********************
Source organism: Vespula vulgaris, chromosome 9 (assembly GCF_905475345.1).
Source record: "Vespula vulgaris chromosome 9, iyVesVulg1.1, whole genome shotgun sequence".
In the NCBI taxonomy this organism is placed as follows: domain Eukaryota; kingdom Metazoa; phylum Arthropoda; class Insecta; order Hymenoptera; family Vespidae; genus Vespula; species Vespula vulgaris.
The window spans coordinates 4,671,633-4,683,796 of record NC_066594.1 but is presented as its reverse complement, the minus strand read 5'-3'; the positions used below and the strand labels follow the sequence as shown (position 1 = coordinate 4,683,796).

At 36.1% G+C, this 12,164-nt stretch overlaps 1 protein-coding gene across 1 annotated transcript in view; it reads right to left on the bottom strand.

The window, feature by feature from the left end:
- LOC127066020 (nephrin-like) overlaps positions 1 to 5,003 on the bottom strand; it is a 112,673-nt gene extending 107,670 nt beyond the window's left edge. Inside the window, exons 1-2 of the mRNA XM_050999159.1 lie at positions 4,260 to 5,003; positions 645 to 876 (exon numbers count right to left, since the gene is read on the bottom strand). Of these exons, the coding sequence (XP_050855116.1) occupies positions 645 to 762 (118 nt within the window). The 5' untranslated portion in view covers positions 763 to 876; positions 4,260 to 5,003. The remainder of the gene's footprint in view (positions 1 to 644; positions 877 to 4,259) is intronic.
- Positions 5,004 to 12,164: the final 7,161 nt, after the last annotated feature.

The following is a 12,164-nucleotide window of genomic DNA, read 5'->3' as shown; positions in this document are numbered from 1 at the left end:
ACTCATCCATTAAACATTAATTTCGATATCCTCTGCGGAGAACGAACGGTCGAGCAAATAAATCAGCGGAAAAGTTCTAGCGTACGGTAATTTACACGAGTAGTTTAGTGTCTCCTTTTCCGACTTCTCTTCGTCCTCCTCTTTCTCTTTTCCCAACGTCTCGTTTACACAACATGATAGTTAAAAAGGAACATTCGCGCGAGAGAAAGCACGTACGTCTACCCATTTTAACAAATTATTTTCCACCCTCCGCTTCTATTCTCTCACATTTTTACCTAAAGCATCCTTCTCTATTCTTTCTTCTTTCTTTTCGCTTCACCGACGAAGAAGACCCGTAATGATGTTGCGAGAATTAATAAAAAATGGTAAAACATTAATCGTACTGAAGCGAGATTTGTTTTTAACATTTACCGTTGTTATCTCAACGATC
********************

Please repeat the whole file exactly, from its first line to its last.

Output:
Source organism: Vespula vulgaris, chromosome 9 (assembly GCF_905475345.1).
Source record: "Vespula vulgaris chromosome 9, iyVesVulg1.1, whole genome shotgun sequence".
In the NCBI taxonomy this organism is placed as follows: domain Eukaryota; kingdom Metazoa; phylum Arthropoda; class Insecta; order Hymenoptera; family Vespidae; genus Vespula; species Vespula vulgaris.
The window spans coordinates 4,671,633-4,683,796 of record NC_066594.1 but is presented as its reverse complement, the minus strand read 5'-3'; the positions used below and the strand labels follow the sequence as shown (position 1 = coordinate 4,683,796).

At 36.1% G+C, this 12,164-nt stretch overlaps 1 protein-coding gene across 1 annotated transcript in view; it reads right to left on the bottom strand.

The window, feature by feature from the left end:
- LOC127066020 (nephrin-like) overlaps positions 1 to 5,003 on the bottom strand; it is a 112,673-nt gene extending 107,670 nt beyond the window's left edge. Inside the window, exons 1-2 of the mRNA XM_050999159.1 lie at positions 4,260 to 5,003; positions 645 to 876 (exon numbers count right to left, since the gene is read on the bottom strand). Of these exons, the coding sequence (XP_050855116.1) occupies positions 645 to 762 (118 nt within the window). The 5' untranslated portion in view covers positions 763 to 876; positions 4,260 to 5,003. The remainder of the gene's footprint in view (positions 1 to 644; positions 877 to 4,259) is intronic.
- Positions 5,004 to 12,164: the final 7,161 nt, after the last annotated feature.

The following is a 12,164-nucleotide window of genomic DNA, read 5'->3' as shown; positions in this document are numbered from 1 at the left end:
ACTCATCCATTAAACATTAATTTCGATATCCTCTGCGGAGAACGAACGGTCGAGCAAATAAATCAGCGGAAAAGTTCTAGCGTACGGTAATTTACACGAGTAGTTTAGTGTCTCCTTTTCCGACTTCTCTTCGTCCTCCTCTTTCTCTTTTCCCAACGTCTCGTTTACACAACATGATAGTTAAAAAGGAACATTCGCGCGAGAGAAAGCACGTACGTCTACCCATTTTAACAAATTATTTTCCACCCTCCGCTTCTATTCTCTCACATTTTTACCTAAAGCATCCTTCTCTATTCTTTCTTCTTTCTTTTCGCTTCACCGACGAAGAAGACCCGTAATGATGTTGCGAGAATTAATAAAAAATGGTAAAACATTAATCGTACTGAAGCGAGATTTGTTTTTAACATTTACCGTTGTTATCTCAACGATC